All posts tagged: Jerry Douglas

Terrific roots music coming to Washington this fall

We’re into fall here in the Washington region and that means that the acoustic music scene is busy pointing toward those holiday concerts.  But before December arrives, there are a few highlights for lovers of bluegrass, Americana, and roots music in the District of Columbia. This Monday, the Blue Moon Cowgirls and flatpicking champion Orrin Star are featured at the Institute of Musical Traditions concert in Rockville.  I’ve heard Star before, and he’s a treat for those who like the old flat top. Country singer extraordinaire Patty Loveless will be at the Birchmere on November 1st.  She’ll no doubt be featuring tunes from  her new album, Mountain Soul II. The original Mountain Soul was a terrific album, and the follow-up begins with a great version of that old country classic, Busted. (Well the bills are all due and the babies need shoes, we’re busted…) Sure to be a great show. For those who don’t mind a bit of a drive, folksinger John Gorka is playing on November 20th at the historic Avalon Theatre in beautiful …

Sleep is Overrated When You’ve Got Music to Fuel the Soul

At the end of a busy first day at the National Preservation Conference in Nashville, I took off to the Grand Ole Opry House with about 20 close friends for the taping of a PBS special celebrating 40 Years of Rounder Records.  (Look for the show on March 10, 2010.)  While it started late and ended even later, it was an amazing evening of music. Here’s just a few highlights: Nathan and the Zydeco Cha Chas playing that great accordion-driven dance music from Louisiana, where the “crawfish got soul and the alligators got the blues.”  My accordion-playing friend Jim Harrington would have loved it.  As my colleague and seatmate  Caroline Barker said, “If I could move my feet like Nathan and the Zydeco Cha Chas I’d be a dancer instead of a preservationist (perhaps).” Bela Fleck and Abigail Washburn singing and playing Keys to the Kingdom.  I heard them do the tune at Merlefest, but it was even better in the controlled setting of the Opry House.  Then Bela and Jerry Douglas played a duet …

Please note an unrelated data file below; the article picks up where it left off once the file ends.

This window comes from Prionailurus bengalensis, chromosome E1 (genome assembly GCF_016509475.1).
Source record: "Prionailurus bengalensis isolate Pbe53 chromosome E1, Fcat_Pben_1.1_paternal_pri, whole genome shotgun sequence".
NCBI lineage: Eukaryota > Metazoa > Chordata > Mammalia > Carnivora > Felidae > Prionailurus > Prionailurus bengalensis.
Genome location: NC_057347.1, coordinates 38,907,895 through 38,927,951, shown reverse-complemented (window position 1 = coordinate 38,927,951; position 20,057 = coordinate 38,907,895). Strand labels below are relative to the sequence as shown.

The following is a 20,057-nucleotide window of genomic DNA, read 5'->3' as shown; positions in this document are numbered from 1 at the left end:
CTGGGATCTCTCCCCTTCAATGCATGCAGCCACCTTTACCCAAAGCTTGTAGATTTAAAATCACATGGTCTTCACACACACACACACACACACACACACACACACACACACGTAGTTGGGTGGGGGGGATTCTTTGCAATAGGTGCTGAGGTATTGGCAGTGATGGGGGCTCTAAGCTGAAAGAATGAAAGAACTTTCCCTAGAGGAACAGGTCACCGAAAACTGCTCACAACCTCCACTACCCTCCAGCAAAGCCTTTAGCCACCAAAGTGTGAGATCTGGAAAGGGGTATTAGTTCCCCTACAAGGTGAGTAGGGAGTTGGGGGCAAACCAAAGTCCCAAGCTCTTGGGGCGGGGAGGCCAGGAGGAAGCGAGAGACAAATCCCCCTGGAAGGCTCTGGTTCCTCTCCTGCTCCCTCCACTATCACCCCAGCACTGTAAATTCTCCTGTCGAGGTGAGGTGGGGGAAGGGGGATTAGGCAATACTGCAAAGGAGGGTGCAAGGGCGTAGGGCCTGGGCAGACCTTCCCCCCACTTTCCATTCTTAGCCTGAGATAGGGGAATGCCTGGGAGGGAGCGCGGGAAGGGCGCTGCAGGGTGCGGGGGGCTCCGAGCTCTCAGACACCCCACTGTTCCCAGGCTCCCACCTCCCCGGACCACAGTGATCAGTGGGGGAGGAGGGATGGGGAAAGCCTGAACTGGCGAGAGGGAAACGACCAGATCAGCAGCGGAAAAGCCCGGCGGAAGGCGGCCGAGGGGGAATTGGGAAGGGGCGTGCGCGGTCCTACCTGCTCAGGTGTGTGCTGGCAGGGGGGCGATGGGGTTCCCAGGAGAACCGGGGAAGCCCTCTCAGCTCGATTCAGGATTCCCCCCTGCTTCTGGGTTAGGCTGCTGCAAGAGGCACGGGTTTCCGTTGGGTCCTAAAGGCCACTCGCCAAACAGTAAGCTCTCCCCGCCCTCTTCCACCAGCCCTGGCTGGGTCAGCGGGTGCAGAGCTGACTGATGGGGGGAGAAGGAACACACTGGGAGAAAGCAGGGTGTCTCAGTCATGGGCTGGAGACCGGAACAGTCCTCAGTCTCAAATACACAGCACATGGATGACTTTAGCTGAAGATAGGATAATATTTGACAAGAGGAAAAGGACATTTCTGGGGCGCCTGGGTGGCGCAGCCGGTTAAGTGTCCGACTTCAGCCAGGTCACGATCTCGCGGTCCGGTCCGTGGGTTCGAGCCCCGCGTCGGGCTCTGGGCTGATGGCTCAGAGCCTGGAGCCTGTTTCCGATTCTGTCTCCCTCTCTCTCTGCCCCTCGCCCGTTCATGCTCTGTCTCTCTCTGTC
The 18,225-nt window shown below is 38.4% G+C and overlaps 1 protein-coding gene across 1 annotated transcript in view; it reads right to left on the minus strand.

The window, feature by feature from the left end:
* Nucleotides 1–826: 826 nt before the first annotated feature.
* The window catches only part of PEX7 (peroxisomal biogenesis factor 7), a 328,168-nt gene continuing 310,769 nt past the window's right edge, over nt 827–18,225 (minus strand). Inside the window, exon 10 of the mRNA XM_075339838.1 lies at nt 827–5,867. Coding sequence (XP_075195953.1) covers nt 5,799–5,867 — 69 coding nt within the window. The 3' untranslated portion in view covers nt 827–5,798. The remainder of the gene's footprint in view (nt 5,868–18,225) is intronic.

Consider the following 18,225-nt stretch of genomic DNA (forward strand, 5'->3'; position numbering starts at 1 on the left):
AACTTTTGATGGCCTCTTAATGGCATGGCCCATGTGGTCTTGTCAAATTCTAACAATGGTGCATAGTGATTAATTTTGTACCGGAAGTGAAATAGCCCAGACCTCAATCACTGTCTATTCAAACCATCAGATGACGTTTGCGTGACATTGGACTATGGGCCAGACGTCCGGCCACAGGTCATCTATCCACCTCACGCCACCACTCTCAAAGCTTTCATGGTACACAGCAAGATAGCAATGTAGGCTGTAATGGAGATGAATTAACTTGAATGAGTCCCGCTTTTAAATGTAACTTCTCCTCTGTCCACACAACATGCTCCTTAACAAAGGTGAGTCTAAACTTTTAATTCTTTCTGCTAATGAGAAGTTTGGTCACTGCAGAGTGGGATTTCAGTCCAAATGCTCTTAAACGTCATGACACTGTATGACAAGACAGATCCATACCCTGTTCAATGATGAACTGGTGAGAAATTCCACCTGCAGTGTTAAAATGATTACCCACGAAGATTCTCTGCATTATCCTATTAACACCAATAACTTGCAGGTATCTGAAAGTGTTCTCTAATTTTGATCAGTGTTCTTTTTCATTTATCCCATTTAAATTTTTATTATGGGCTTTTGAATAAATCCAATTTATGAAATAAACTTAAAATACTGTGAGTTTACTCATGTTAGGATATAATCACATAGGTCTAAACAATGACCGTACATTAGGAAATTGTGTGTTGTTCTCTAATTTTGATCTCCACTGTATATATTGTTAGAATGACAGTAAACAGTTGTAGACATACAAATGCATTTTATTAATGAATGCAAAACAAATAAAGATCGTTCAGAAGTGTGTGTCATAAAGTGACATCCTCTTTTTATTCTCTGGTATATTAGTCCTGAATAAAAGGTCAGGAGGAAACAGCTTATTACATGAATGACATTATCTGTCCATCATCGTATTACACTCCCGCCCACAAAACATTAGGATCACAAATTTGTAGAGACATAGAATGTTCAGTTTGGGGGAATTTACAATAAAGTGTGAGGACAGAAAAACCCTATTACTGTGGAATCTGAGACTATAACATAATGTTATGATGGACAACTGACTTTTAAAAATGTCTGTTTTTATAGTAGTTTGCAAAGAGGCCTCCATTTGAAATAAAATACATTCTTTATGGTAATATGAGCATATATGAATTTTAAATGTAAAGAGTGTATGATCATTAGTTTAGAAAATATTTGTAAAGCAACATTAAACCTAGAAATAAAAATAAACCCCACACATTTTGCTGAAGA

Jerry Douglas, Travis Tritt, and the Fretboard Journal cap first day of Merlefest 2009